While researching a question about one of Wordsworth's sonnets, I came across the article In the Ruins of Babylon: The Poetic “Genius” of John Keats by Paul Krause, which contains the following statement:

William Wordsworth rightly described Keats’ poetry as “very pretty paganism.”

I understand the reference to paganism, because Keats wrote poems such as Endymion, Hyperion and Hyperion: a Vision (or 'The Fall of Hyperion: A Dream'), which are based on figures and stories from Greek mythology. However, I have not been able to find the source of this quote on Archive.org or Google Books. Is this something that Wordsworth wrote in his letters?

1 Answer 1


It's an oral episode, recounted by the B.R. Haydon, who orchestrated the meeting, and quoted often by biographers, such as Nicholas Roe. The actual wording was a bit different. (Haydon is the "I' in the passage below. Emphasis added.)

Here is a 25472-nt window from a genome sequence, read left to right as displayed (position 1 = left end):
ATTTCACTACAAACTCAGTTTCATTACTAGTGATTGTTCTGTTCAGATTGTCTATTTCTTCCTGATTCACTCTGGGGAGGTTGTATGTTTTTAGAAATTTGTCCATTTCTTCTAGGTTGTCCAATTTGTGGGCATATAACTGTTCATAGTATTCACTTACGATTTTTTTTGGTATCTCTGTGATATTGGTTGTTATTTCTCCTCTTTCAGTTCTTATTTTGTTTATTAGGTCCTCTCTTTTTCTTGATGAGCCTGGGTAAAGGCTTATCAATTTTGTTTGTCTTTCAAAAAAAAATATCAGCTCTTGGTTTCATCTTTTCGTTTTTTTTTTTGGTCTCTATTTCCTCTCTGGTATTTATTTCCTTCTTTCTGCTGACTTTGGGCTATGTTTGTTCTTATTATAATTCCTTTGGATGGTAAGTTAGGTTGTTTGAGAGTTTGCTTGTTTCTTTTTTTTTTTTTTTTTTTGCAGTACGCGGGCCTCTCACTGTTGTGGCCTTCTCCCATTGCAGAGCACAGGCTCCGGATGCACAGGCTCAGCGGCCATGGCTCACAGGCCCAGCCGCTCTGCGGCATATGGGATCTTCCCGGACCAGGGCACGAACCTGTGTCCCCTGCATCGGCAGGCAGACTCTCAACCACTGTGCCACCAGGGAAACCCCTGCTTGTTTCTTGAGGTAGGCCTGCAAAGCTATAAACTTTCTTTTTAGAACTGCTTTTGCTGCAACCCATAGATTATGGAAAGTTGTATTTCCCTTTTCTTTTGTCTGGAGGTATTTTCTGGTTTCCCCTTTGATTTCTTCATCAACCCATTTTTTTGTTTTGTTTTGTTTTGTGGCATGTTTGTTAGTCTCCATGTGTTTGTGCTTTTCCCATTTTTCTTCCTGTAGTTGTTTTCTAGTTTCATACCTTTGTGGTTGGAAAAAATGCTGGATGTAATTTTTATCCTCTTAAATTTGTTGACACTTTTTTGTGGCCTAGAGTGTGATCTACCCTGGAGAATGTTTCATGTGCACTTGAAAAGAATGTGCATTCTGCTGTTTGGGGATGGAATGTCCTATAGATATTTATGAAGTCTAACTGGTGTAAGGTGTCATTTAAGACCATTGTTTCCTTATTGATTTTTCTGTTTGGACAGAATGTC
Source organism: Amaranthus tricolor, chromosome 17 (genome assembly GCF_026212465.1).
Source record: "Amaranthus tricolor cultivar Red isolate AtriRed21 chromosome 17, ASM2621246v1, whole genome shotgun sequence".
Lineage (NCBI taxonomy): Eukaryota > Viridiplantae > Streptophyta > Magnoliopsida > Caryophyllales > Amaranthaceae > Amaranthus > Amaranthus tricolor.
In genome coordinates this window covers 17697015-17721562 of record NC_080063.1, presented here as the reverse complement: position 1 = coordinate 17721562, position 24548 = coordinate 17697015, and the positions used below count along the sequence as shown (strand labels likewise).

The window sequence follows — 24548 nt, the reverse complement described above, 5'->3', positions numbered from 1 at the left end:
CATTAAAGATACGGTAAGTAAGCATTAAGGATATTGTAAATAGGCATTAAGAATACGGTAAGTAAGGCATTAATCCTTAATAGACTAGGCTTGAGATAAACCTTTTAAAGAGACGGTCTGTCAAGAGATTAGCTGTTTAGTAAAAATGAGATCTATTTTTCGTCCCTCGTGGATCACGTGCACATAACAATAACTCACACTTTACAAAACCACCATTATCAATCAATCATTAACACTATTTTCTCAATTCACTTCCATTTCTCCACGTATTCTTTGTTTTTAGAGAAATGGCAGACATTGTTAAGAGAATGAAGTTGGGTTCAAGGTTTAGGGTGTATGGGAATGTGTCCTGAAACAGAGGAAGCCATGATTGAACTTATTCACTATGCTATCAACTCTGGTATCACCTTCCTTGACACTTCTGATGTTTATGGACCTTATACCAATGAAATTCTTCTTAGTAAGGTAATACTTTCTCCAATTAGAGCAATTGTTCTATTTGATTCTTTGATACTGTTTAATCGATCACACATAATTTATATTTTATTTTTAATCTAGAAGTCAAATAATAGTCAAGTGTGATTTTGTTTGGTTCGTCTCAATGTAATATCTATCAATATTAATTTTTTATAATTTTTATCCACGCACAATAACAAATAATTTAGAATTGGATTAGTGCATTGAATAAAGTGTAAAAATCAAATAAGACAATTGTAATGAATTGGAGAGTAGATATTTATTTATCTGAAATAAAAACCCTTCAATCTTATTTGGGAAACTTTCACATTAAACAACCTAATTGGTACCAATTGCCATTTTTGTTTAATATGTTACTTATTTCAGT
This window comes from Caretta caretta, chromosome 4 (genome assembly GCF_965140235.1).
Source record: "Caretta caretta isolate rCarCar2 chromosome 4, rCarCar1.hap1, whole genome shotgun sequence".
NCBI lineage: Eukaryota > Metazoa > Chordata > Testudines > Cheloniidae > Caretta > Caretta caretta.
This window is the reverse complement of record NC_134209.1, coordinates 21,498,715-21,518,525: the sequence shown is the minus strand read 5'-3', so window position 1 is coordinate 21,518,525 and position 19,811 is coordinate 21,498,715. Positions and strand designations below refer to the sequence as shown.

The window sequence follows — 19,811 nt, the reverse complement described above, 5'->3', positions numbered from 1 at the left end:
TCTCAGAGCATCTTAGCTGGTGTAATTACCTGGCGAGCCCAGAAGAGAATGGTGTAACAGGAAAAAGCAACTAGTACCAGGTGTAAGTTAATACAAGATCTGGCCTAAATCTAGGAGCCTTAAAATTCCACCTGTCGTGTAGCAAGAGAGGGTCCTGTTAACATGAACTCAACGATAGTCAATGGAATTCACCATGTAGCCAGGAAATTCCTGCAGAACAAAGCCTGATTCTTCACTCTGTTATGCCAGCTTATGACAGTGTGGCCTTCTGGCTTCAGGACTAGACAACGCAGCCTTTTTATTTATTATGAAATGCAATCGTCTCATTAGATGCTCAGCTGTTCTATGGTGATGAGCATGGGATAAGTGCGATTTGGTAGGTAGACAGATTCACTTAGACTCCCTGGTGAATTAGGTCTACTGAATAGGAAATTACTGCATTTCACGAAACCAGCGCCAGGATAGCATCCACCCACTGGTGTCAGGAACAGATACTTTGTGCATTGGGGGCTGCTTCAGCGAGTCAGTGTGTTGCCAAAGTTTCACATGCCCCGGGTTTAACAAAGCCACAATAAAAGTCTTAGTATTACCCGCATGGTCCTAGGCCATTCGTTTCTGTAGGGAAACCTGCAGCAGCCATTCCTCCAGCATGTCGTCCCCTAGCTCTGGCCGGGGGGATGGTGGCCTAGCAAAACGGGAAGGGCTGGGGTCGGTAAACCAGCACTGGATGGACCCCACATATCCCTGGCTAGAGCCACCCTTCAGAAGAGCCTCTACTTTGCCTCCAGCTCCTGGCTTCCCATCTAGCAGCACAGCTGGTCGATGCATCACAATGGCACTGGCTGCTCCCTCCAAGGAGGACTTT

When Wordsworth came to Town, I brought Keats to him, by his Wordsworths desire — Keats expressed to me as we walked to Queen Anne St East where Mr Monkhouse Lodged, the greatest, the purest, the most unalloyed pleasure at the prospect. Wordsworth received him kindly, & after a few minutes, Wordsworth asked him what he had been lately doing. I said he has just finished an exquisite ode to Pan — and as he had not a copy I begged Keats to repeat it — which he did in his usual half chant, (most touching) walking up & down the room — when he had done I felt really, as if I had heard a young Apollo — Wordsworth drily said 'a Very pretty piece of Paganism — '

This was unfeeling, & unworthy of his high Genius to a young Worshipper like Keats — & Keats felt it deeply — so that if Keats has said any thing severe about our Friend; it was because he was wounded — and though he dined with Wordsworth after at my table — he never forgave him.
It was nonsense of Wordsworth to take it as a bit of Paganism for the Time, the poet ought to have been a Pagan for the time — and if Wordsworth's puling Christian feelings were annoyed — it was rather ill-bred to hurt a youth, at such a moment when he actually trembled, like the String of a Lyre, when it has been touched.

Roe gives some more context in the linked book (John Keats: A New Life. Yale University Press, 2012).


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